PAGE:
The global market is likely to account for 80 per cent of world GDP by 2030 and no business is in any doubt of the importance of looking beyond national boundaries. But what is behind globalisation and how should HR chiefs respond to it? Jane Lewis defines the phenomenon and identifies the key issues for the profession
Given how ubiquitous globalisation is as a concept it is strange that so much confusion should surround it. We don’t know how it should be defined, whether it exists in the present or is still a future state, much less whether it is a good or bad thing. But as the demonstrations at last month’s meeting of the IMF and World Bank in Prague made clear, the activity of multinational companies across the globe is an issue that continues to exercise public indignation as much as it excites academic debate.
"Globalisation is a hollow word, there is generally no understanding of what it means," claimed Jacques Manardo, European chairman of Deloitte Touche Tohmatsu recently. But his company’s new name tells its own story. However much the revisionist pundits might argue that globalisation has not properly come of age: that national systems of business, labour relations, finance and production are not yet under siege after all, it is clear for all to see that we are living in a period of unprecedented international activity.
International joint ventures and mergers and acquisitions are so much the norm that perceptions of success in business transcend national barriers. There is a general understanding that you no longer have to be an established conglomerate with an iconic consumer brand to seek a global presence.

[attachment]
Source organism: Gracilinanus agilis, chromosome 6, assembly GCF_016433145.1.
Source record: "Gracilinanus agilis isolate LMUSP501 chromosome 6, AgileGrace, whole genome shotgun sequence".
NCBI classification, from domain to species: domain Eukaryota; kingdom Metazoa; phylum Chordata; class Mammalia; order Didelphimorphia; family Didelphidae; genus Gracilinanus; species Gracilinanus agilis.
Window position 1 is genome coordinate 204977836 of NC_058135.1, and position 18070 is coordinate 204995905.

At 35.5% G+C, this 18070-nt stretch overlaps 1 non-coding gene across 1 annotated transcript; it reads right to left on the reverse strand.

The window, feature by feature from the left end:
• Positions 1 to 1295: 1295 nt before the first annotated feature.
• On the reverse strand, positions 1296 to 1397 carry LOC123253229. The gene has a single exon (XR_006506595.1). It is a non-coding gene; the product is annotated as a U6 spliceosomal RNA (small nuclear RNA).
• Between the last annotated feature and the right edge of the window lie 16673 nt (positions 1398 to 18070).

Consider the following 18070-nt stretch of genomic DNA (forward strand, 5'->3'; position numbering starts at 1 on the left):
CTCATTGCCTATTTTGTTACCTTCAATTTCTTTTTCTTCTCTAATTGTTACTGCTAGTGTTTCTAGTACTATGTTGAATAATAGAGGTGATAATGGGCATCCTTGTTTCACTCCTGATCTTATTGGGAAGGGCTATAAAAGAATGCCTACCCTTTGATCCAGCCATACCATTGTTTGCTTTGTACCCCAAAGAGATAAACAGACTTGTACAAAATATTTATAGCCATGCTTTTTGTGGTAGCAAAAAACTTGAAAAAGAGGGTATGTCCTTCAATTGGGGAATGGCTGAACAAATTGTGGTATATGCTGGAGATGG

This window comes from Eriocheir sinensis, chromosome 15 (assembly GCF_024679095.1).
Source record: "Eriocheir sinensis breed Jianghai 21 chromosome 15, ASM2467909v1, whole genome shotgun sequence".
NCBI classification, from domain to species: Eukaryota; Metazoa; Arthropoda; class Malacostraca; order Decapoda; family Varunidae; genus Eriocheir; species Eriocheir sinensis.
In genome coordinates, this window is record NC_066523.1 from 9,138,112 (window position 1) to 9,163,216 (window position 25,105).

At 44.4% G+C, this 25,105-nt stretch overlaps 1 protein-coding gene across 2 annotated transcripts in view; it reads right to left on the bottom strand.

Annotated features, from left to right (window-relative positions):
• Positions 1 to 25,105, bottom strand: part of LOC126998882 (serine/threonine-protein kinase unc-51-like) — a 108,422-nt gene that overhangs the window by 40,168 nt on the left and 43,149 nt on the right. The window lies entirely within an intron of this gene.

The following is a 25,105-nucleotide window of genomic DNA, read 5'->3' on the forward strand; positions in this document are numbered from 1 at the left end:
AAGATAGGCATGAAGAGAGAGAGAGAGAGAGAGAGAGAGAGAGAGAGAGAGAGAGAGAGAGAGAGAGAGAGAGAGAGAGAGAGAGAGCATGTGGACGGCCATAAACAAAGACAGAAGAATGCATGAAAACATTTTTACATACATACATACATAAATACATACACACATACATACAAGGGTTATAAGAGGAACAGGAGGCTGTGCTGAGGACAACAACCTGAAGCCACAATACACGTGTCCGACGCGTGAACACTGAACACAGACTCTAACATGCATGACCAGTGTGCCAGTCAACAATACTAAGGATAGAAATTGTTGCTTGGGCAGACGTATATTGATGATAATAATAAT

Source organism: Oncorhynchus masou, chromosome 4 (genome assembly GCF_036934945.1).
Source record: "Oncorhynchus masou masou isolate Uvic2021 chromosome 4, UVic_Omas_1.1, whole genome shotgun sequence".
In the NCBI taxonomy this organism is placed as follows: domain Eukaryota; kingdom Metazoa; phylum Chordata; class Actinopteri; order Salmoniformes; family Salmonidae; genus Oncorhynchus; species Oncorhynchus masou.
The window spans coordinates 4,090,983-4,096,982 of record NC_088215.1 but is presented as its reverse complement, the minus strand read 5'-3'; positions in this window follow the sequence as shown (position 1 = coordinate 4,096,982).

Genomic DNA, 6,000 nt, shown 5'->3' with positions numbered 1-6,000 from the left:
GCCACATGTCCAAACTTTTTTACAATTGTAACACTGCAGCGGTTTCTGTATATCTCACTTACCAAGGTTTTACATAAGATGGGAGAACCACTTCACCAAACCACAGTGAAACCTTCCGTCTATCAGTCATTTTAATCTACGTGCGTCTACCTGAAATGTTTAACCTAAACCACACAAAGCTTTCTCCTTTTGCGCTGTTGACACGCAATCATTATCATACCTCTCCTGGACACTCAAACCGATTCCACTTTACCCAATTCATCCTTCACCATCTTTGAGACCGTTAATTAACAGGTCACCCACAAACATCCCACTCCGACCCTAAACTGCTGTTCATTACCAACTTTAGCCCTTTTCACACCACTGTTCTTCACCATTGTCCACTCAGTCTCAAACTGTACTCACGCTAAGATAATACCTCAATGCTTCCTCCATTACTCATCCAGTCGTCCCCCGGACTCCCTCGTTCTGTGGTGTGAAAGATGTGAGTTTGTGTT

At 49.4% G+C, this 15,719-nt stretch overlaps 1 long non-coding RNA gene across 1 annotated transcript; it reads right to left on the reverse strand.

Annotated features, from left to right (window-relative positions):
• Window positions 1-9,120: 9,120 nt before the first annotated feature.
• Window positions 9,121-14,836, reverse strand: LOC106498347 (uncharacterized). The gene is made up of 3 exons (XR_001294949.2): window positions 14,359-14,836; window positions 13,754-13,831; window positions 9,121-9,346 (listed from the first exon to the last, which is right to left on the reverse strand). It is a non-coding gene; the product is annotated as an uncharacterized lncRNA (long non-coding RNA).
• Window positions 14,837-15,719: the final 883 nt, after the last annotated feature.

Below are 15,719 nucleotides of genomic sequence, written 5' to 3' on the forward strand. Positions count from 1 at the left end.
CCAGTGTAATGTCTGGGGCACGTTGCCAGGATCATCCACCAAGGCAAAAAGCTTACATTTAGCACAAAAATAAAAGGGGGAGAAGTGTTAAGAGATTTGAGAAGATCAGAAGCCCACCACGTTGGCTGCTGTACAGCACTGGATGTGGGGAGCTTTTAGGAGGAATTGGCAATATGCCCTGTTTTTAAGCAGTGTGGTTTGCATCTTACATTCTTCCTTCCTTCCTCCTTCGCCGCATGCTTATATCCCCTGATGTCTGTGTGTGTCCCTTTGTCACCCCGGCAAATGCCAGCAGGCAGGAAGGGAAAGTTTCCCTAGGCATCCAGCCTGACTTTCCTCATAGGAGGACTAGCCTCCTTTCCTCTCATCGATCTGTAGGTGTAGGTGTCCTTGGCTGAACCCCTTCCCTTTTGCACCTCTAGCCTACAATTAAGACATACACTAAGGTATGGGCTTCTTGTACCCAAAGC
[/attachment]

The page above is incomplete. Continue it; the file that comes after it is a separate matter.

A good indicator of the activity this is generating at what used to be considered grass roots level, is the surge of "going global" seminars and forums being staged by events organisers. Middling-sized UK companies might not yet have formulated the final details of their international strategies, but few intend to be left behind in a global market predicted by Mckinsey consultants to account for some 80 per cent of world GDP by 2030.
Meanwhile, the number of workers across the world who owe their livelihoods to foreign employers continues to rise. US corporations employ more than 60 million overseas workers, and figures are also rising among European and South East Asian employers. More than half of Matsushita Electric’s employees are located outside the host country, and the same is true of the Dutch giant Philips. Many Persian Gulf countries employ more foreign-born workers than their native populations.
The long-term causes of this shift have been well-rehearsed. But John Micklethwait and Adrain Woolridge, authors of A Perfect Future: the Challenge and Hidden Promise of Globalisation, cite three main engines driving the latest burst of energy. First, the ready availability of capital across international borders. Second, the arrival of a network technology robust enough to allow easy communication and information flow. And, finally, a degree of standardisation in management. "The internationalisation of businesses practices has had its own momentum and is also accelerating," they claim.
This "standardisation", if it is true, lends weight to the popular view that by globalisation we do not mean true internationalism, so much as a worldwide espousal of the US way of doing things. "What we’re experiencing is not just globalisation, but the Americanisation of the world economy," argued Martin Sorrell, chairman and CEO of the global media group WPP in a recent interview. "You see it in every industry. The strongest global franchises belong to companies that have a strong franchise in the US." He claims this hegemony will continue so long as the US remains the prime shaper of how the Internet determines future competition across industry sectors.